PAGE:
Barn - (317) 416-8632
Texting and Calls
Physical Address:
5129 N 600 W
(aka Mt Comfort Rd/Olio Rd)
McCordsville Indiana 46055
Lessons - Stacey Sheley
(317) 416-8632
Lessons - Lindsey Keeven
(317) 418-8933
Camp Director - Andi
(219) 296-8776
Please call between regular business hours.

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Special Need

Coming soon!

I loathe to use the word “handicap”. We are all handicapped in many ways and in our own ways, with thought, with eye, with body. To section a living being into a “lesser” category by labeling them with a term that is so vague and immediately recognizable as an inferiority is wrong and depressing.

One must choose to think differently, see differently and move differently in order to get passed the obvious and enter the world of intuition, insight and wonder. It is time for a change and time to be brave. Time to choose to see what is not obvious to most. People (and animals) with average or obvious limitations such as; autism, missing limbs, disease, disorders etc. see the world from a perspective that many of us can not. Does that make them handicapped, disabled or less than? I think not. I think it gives these individuals an opportunity that is not afforded to other people. This difference gives everyone an opportunity to see the world from a different place, it gives other people an opportunity to make the world a better place for all living beings. One that includes opportunity for every living being to share the wonders that they possess.

I have been fortunate to meet several people who have this advantage over me in my life time. Sensitive autistic people who make me weep with their love for animals, people with the most incredible seance of humor who have downs syndrome, people who were once able in body who had a tragic incident and lost limbs and have risen to the challenge of learning how to readjust and have become incredibly strong and people who have given me insight into their world who have “mental illness”. These people are different than I and for that I am grateful. I have been changed, transformed and enlightened because I was given a gift. It is a simple gift, the gift of being near them and to learn from them.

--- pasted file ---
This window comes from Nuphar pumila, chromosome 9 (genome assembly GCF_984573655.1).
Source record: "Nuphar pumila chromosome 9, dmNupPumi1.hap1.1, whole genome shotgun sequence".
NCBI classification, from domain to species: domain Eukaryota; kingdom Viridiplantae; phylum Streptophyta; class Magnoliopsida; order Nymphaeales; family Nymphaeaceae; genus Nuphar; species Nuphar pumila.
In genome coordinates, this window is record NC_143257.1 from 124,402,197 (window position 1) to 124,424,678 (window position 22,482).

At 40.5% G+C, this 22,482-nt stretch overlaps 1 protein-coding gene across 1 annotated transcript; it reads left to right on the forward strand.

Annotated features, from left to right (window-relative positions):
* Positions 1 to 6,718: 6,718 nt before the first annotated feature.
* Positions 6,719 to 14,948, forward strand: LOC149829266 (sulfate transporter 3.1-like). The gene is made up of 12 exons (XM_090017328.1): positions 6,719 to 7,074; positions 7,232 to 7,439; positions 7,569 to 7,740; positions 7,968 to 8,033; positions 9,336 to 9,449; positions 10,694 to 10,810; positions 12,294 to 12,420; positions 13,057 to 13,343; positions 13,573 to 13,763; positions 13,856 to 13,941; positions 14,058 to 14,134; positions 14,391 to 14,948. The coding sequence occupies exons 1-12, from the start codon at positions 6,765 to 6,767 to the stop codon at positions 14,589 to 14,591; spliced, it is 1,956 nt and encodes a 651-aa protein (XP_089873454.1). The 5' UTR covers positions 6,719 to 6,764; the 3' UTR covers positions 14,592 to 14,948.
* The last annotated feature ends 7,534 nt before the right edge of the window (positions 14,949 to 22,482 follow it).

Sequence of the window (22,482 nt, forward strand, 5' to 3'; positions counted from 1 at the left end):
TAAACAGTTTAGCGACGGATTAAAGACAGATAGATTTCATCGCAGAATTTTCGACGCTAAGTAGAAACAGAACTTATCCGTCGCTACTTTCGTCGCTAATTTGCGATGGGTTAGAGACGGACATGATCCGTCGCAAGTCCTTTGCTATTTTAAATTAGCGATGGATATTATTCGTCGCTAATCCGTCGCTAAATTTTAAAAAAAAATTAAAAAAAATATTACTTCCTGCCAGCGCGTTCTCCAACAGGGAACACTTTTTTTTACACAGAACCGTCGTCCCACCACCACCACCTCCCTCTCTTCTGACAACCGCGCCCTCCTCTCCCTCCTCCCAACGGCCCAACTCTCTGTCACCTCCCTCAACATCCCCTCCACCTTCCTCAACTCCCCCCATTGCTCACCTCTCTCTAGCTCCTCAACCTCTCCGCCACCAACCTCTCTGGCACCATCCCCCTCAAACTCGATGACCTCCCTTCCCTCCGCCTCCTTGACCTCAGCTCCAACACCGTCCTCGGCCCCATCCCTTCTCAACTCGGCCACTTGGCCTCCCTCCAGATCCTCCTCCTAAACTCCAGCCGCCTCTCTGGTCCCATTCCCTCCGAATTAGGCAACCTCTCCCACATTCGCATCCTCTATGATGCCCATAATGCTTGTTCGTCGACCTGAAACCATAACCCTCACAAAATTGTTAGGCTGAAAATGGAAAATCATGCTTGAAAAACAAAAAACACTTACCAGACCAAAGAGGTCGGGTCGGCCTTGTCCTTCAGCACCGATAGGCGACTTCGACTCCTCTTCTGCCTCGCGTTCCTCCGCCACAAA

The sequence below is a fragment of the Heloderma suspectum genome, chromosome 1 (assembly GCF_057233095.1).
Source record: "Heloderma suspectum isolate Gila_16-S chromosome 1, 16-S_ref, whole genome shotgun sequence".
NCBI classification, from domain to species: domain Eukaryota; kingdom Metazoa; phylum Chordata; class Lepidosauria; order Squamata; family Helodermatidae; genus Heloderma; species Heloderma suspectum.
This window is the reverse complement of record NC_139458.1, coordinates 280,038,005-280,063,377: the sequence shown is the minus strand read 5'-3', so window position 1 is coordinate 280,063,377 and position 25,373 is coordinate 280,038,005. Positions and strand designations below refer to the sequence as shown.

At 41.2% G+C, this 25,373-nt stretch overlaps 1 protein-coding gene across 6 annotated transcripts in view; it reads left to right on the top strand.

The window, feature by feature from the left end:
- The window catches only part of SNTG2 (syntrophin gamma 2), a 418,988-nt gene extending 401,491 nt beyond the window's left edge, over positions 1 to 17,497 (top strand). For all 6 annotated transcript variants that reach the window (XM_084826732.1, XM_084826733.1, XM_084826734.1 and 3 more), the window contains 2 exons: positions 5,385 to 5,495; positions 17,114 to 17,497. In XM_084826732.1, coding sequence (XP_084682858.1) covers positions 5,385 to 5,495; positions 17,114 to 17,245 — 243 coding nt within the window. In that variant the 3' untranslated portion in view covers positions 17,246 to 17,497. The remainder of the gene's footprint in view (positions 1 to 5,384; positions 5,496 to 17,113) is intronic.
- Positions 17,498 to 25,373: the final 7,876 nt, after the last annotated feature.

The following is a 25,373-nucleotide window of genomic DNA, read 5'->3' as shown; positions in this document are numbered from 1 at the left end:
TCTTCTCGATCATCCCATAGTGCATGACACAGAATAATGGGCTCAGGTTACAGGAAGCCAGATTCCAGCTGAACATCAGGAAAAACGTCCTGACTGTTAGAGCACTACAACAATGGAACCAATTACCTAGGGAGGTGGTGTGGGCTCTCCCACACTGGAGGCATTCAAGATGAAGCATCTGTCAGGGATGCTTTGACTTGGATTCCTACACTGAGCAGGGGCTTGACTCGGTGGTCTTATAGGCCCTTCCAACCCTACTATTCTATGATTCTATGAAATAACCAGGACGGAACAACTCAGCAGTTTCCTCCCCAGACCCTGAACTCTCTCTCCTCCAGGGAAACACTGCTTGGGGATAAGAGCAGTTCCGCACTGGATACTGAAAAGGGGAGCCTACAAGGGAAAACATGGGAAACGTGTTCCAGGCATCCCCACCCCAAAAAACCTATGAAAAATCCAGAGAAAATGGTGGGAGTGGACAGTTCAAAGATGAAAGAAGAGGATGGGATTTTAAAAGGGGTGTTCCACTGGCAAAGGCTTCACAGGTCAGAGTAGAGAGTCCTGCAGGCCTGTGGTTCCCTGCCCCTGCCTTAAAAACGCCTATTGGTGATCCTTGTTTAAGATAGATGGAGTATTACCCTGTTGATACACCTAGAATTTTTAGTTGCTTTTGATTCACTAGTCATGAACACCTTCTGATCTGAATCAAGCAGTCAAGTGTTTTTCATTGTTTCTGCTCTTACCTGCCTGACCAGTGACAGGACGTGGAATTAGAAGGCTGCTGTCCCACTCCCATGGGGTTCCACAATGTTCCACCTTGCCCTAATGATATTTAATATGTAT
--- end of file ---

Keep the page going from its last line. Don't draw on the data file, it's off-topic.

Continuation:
There are struggles associated with living with and caring for many of the different abilities that these people possess. Horses can help in the most incredible ways. Ways that may, on the surface seem insignificant, however as still waters do run deep so does a gentle touch of acknowledgment of unseen pain. Strength isn’t always found in the ability to carry a human, pull a wagon or win a race. It is found in the quiet time, sometimes when no one is looking and on physical levels that can be seen over even a short time.


A horse’s body has all the same bones, muscle, tendons and ligaments as a humans with a few exceptions. They do not have collar bones. the rest is different only in length and angle of placement. For example, most of what you see on a horses back leg is what you have in your foot. Contained in the hoof are the small bones of your toe, the first joint you see is the ball of your foot, the metatarsal of your foot is the long bone called a cannon on a horse and the pointy joint that is near the hair of a horses tail is your ankle. On a horse it is called the hock joint. When they stand they have the ability to lock joints and tendons to keep them standing when they doze off into light sleep. (Horses do sleep lying down as well. This is when they get deep sleep.)

When a horse moves they use the same physiology as humans do. This is a wonderful thing for people with physical limitations. We can use this to; relearn how to walk, to strengthen small muscles in the spine, to keep physical deterioration at bay, to rebuild neurons in the brain associated with motion, to strengthen the brain in large and small motor control. The list is very long.


Horses can not speak English in the way humans can. That does not mean they can not communicate with us.

© 2010 by Stacey Sheley